Highlights: Documentary Films, Their Makers and Their Needs
Moderated by Geralyn Dreyfous, Co-Founder/Director-at-Large, Impact Partners, and Founder/Board Chair, Utah Film Center; with James Balog, Photographer, Chasing Ice, and Director, Extreme Ice Survey; Louie Psihoyos, Director, The Cove, and Executive Director, Oceanic Preservation Society; Chris Paine, Writer/Director, Revenge of the Electric Car, and Co-Founder, Counterspill.org; Peter Byck, Director/Producer, Carbon Nation; and Chris Jordan, Creator of Midway, FiRe adopted film in production.
Documentary films do not make money.- Documentary film-makers are in a way perpetual philanthropists. As Chris Paine describes it “most of our films are humanitarian gifts to society.”
Documentaries heavily depend on donations as well as moral support: Geralyn Dreyfous is an avid supporter of documentary films and through her company, Impact Film Fund, she has been able to promote and finance over 25 films and she continues to do so.
This year SNS has adopted the documentary film “Midway” by Chris Jordan to help find financial support and provide the support network needed to propel this amazing documentary film forward http://www.chrisjordan.com/gallery/midway/#about
Chris Paine introduced his newest venture: http://counterspill.com/ which promotes awareness about the impact of non-renewable energy disasters through a living timeline of reporting, social media and community engagement. Paine also encouraged documentary film makers to remain persistent and patient and to always be in the look out for the right people to bring together to make things happen. Paine sees his documentaries as having a double mission: 1- Showing what’s broken in society and 2- Identifying solutions and people who can move society forward on the right path.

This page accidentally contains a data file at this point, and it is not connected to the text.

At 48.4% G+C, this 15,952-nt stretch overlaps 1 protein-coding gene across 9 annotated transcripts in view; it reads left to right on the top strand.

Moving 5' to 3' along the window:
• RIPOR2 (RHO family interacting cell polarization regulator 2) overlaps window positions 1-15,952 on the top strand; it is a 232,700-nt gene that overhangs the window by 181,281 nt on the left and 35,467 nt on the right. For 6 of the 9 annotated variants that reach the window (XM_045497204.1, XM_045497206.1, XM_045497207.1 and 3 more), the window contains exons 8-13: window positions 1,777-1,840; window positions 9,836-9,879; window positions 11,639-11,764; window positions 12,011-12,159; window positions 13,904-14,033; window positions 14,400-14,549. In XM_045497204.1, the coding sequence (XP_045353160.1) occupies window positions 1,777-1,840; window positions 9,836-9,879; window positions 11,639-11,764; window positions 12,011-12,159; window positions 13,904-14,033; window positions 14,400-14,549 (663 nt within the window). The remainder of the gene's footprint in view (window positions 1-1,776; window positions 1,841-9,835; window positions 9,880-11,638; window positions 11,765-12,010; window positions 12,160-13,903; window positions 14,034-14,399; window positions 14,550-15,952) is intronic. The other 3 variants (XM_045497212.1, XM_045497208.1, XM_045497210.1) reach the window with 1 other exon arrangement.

Peter Byck of Carbon Nation http://www.carbonnationmovie.com/ considers himself an optimist even if his films cover the serious and sober topic of climate change and pollution. There are problems but there are solutions to these problems and Byck hopes that his movies can convince the audience to take action or think a bit more about society’s impact on the environment. Byck has even been able to convince his uncle Phil of the impact of society’s behavior on the environment. Students from 6-12, college students and most surprisingly climate skeptic are Byck’s main audience.
James Balog considers himself a “serial obsessive”and these days he is obsessing over the dangerous melting of icebergs. In addition to his extraordinary movie and ice photographs, Balog also founded the Extreme Ice Survey (EIS) for education and outreach.
The questions remain: how will we allow these documentaries to stay alive and encourage new pertinent documentaries to take place? Can Documentaries become one day new “role models” that sponsors will fund as easily as they fund Lady Gaga?….